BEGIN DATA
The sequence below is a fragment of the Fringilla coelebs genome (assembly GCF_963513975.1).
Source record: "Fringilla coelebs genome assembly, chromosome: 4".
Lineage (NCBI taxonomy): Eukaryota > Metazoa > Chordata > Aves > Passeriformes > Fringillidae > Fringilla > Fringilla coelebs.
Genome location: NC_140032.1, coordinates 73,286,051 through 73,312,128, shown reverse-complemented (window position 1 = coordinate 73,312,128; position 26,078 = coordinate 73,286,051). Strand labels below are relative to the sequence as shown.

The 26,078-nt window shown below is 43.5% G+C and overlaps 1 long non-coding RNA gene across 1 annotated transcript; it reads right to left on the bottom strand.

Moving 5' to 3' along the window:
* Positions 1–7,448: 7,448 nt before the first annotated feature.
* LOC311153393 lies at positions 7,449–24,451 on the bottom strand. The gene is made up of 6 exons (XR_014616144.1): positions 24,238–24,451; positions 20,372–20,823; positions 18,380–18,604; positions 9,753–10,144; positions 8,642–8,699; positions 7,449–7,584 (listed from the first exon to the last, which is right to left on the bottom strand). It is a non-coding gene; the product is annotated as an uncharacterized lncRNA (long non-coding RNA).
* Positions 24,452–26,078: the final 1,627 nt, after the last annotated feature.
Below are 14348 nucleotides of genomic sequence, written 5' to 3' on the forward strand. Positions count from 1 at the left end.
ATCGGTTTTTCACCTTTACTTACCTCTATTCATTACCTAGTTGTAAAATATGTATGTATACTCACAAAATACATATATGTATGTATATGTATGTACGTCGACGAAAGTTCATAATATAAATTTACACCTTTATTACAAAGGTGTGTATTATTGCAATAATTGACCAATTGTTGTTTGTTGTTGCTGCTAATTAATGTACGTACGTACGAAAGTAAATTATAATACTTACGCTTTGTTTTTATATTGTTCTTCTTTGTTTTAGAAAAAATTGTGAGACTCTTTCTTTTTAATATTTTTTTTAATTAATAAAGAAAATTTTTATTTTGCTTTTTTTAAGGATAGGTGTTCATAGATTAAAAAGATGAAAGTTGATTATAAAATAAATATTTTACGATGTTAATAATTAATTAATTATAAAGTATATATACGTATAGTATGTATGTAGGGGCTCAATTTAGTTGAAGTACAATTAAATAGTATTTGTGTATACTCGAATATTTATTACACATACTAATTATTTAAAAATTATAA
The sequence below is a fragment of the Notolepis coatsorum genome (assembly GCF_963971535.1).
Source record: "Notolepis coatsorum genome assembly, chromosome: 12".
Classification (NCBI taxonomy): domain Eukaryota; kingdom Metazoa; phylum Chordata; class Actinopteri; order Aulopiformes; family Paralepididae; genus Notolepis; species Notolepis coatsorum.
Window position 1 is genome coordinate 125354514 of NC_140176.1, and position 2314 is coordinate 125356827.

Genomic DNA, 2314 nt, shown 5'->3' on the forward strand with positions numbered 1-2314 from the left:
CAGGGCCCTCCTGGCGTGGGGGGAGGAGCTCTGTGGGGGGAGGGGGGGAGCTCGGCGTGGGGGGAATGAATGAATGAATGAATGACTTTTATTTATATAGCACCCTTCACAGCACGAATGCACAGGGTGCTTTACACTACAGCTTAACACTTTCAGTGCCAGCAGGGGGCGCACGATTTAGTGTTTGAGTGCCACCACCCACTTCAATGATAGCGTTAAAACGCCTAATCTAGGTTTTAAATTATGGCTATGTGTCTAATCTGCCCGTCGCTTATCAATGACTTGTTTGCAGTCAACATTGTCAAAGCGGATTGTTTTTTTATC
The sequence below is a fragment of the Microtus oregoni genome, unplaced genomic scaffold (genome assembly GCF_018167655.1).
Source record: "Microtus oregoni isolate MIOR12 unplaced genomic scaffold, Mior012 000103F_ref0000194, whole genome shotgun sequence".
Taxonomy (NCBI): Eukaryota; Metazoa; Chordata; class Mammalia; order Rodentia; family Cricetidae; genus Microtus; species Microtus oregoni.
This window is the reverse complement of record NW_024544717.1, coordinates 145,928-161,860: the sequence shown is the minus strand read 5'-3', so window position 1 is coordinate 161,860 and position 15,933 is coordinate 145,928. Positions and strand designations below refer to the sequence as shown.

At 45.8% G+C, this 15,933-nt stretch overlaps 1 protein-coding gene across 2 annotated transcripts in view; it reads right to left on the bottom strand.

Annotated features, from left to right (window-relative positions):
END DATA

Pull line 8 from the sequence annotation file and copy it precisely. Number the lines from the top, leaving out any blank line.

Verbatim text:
* LOC311153393 lies at positions 7,449–24,451 on the bottom strand. The gene is made up of 6 exons (XR_014616144.1): positions 24,238–24,451; positions 20,372–20,823; positions 18,380–18,604; positions 9,753–10,144; positions 8,642–8,699; positions 7,449–7,584 (listed from the first exon to the last, which is right to left on the bottom strand). It is a non-coding gene; the product is annotated as an uncharacterized lncRNA (long non-coding RNA).